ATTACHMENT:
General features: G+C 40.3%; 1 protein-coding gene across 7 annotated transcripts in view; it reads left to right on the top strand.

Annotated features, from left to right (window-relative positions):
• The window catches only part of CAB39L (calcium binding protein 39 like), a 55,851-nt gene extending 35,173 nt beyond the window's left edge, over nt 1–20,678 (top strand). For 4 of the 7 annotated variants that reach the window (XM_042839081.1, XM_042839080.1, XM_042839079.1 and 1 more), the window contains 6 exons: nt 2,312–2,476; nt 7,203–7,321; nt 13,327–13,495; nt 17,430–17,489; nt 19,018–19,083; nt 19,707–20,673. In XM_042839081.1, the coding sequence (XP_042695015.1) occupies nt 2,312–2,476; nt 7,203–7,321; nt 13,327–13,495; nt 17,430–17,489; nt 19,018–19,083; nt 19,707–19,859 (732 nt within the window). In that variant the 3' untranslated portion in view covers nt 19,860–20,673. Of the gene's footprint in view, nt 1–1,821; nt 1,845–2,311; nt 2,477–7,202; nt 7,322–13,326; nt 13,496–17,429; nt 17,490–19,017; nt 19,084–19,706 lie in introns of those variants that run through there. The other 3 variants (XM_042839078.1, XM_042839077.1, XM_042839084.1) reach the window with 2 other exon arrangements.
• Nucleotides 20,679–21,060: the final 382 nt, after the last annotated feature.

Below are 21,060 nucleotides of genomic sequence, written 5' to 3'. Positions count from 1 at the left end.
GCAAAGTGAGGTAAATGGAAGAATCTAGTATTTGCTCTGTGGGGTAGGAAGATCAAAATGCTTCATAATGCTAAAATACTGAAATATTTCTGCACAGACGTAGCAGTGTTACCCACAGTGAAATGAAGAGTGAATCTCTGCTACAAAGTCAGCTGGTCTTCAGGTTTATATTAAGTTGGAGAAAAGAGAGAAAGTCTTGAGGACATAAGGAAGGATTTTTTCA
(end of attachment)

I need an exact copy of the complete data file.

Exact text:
General features: G+C 40.3%; 1 protein-coding gene across 7 annotated transcripts in view; it reads left to right on the top strand.

Annotated features, from left to right (window-relative positions):
• The window catches only part of CAB39L (calcium binding protein 39 like), a 55,851-nt gene extending 35,173 nt beyond the window's left edge, over nt 1–20,678 (top strand). For 4 of the 7 annotated variants that reach the window (XM_042839081.1, XM_042839080.1, XM_042839079.1 and 1 more), the window contains 6 exons: nt 2,312–2,476; nt 7,203–7,321; nt 13,327–13,495; nt 17,430–17,489; nt 19,018–19,083; nt 19,707–20,673. In XM_042839081.1, the coding sequence (XP_042695015.1) occupies nt 2,312–2,476; nt 7,203–7,321; nt 13,327–13,495; nt 17,430–17,489; nt 19,018–19,083; nt 19,707–19,859 (732 nt within the window). In that variant the 3' untranslated portion in view covers nt 19,860–20,673. Of the gene's footprint in view, nt 1–1,821; nt 1,845–2,311; nt 2,477–7,202; nt 7,322–13,326; nt 13,496–17,429; nt 17,490–19,017; nt 19,084–19,706 lie in introns of those variants that run through there. The other 3 variants (XM_042839078.1, XM_042839077.1, XM_042839084.1) reach the window with 2 other exon arrangements.
• Nucleotides 20,679–21,060: the final 382 nt, after the last annotated feature.

Below are 21,060 nucleotides of genomic sequence, written 5' to 3'. Positions count from 1 at the left end.
GCAAAGTGAGGTAAATGGAAGAATCTAGTATTTGCTCTGTGGGGTAGGAAGATCAAAATGCTTCATAATGCTAAAATACTGAAATATTTCTGCACAGACGTAGCAGTGTTACCCACAGTGAAATGAAGAGTGAATCTCTGCTACAAAGTCAGCTGGTCTTCAGGTTTATATTAAGTTGGAGAAAAGAGAGAAAGTCTTGAGGACATAAGGAAGGATTTTTTCA